As leaders, we are in the business of “growing people.” We must not overlook those who may lack certain social skills, but have character. Once such a person is worked with, there is no limit to what such a person can contribute to the organization.
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Dr. J. Howard Baker is Assistant Professor of Computer Information Systems at the University of Louisiana at Monroe. Dr. Baker has been a Franklin Covey 7 Habits of Highly Effective People certified facilitator for eight years, and has served the University of Texas at Tyler as their facilitator for four years. During the summer he offers a graduate and undergraduate course at U. T. Tyler in personal and organizational leadership. He holds a B.S. in Management from Samford University, a Master of Accounting (MAcc) from the University of Southern California, and a Ph.D. in Information Systems from the University of Texas at Arlington.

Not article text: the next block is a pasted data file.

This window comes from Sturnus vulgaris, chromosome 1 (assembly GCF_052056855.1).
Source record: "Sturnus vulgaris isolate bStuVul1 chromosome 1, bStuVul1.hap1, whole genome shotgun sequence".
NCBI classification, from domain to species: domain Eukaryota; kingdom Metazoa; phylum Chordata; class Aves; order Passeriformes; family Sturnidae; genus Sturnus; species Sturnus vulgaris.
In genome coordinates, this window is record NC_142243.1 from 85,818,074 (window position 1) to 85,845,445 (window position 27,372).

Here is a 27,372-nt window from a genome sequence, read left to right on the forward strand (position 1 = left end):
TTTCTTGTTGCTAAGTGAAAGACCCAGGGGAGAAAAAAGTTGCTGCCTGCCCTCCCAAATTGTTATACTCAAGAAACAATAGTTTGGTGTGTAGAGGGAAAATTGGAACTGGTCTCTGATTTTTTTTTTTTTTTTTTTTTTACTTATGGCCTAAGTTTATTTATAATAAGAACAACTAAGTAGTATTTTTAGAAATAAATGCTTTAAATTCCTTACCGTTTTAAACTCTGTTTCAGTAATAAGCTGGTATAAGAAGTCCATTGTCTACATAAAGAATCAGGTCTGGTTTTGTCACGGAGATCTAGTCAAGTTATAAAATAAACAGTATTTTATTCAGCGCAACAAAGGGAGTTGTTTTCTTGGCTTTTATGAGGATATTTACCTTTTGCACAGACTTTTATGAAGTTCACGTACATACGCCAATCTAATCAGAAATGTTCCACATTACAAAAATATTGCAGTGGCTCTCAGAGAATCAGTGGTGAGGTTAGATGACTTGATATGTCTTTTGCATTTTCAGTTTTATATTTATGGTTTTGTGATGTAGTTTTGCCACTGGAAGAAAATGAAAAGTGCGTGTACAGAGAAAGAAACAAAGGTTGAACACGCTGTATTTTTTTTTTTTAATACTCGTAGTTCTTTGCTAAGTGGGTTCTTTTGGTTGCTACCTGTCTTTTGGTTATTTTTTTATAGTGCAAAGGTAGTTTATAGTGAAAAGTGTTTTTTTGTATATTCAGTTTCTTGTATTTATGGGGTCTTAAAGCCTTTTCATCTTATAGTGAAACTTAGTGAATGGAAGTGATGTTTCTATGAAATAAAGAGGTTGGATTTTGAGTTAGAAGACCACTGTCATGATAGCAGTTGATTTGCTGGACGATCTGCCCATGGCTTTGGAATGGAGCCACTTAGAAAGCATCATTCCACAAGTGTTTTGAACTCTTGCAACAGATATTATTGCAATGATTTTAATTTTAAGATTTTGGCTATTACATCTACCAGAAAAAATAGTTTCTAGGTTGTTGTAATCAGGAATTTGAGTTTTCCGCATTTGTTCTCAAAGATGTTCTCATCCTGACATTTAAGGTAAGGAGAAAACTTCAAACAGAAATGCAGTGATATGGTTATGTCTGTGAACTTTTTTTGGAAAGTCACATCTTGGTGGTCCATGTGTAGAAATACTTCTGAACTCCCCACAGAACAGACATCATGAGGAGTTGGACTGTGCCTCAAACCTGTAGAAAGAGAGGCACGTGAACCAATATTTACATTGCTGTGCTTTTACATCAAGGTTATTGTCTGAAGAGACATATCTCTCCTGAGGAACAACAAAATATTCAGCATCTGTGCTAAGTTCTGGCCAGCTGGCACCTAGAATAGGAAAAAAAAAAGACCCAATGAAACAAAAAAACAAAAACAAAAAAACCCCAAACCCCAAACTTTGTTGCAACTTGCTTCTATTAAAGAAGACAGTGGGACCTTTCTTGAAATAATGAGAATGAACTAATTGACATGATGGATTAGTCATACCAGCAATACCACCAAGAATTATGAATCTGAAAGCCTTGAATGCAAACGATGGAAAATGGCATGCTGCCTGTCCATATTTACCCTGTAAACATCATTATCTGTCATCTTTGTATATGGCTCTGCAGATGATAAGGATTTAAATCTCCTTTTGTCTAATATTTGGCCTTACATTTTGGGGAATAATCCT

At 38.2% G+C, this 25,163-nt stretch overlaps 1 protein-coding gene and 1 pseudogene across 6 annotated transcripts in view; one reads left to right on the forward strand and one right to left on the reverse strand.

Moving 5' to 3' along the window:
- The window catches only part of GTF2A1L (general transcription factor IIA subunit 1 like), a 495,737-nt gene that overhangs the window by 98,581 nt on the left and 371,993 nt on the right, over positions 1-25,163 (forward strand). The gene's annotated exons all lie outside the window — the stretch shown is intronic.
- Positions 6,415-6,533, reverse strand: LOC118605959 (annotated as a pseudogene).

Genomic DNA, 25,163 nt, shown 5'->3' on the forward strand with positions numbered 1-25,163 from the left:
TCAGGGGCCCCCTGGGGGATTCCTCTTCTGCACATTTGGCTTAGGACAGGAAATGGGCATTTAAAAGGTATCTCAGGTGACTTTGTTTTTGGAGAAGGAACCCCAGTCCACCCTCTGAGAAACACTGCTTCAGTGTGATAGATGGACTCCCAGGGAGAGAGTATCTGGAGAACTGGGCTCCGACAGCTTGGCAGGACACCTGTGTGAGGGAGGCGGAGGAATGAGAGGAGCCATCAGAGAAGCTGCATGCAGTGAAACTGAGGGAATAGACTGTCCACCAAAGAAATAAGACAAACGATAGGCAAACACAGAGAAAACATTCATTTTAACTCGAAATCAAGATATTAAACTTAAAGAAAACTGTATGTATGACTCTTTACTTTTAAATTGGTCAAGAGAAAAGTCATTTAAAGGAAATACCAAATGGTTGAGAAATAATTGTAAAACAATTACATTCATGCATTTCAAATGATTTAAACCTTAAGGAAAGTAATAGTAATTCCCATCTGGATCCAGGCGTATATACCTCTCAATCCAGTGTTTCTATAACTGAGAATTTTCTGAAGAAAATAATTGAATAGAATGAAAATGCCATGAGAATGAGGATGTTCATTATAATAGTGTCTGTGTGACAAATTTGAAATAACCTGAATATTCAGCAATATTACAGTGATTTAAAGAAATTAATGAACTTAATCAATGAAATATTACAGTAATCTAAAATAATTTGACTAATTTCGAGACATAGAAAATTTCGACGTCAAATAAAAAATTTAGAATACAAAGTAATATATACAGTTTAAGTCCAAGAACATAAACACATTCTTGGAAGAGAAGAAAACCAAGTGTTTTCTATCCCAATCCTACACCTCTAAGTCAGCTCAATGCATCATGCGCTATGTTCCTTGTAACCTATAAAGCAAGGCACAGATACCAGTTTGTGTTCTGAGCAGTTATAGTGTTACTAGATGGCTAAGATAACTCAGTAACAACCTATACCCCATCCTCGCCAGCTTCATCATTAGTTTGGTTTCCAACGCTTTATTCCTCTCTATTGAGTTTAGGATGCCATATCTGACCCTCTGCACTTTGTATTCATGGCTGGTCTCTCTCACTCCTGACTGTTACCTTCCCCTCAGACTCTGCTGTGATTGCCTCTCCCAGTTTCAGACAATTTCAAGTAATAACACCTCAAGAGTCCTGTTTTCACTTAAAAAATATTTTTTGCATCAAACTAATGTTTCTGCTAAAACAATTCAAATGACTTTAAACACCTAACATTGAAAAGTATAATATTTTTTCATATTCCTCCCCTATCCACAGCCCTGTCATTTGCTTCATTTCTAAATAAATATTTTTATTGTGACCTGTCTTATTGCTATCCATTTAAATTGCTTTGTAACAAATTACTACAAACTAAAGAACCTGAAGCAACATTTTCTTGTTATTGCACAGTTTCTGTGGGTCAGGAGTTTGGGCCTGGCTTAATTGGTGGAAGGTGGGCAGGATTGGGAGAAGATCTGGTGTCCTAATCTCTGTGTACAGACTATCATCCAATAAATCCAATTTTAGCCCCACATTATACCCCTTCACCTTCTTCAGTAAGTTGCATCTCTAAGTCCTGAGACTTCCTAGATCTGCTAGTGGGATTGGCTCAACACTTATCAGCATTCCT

1. Bernstein, I. (1985). A Caring Society: The New Deal, the Worker, and the Great Depression. Boston: Houghton Mifflin.
2. Character Counts! Retrieved July 28, 2001 from http://www.newciv.org/ncn/eric/character.html
3. Character Ethic Vs. Personality Ethic. Retrieved July 28, 2001 from http://www.ryu.com/mascio/7habits/Chicago/sld017.htm
4. Covey, Stephen R (1989). The 7 Habits of Highly Effective People. New York, New York: Simon & Schuster.
5. Greenleaf, Robert K. Servant Leadership: A Journey into the Nature of Legitimate Power and Greatness. New York: Paulist Press, 1977.
6. Frequently Used Shortcuts in Judging Others. Retrieved July 27, 2001 from http://mars.acnet.wnec.edu/~achelte/obl/lprob03/tsld009.htm
7. Riesman, David (1974). The Lonely Crowd. Clinton, Massachusetts: The Colonial Press, Inc.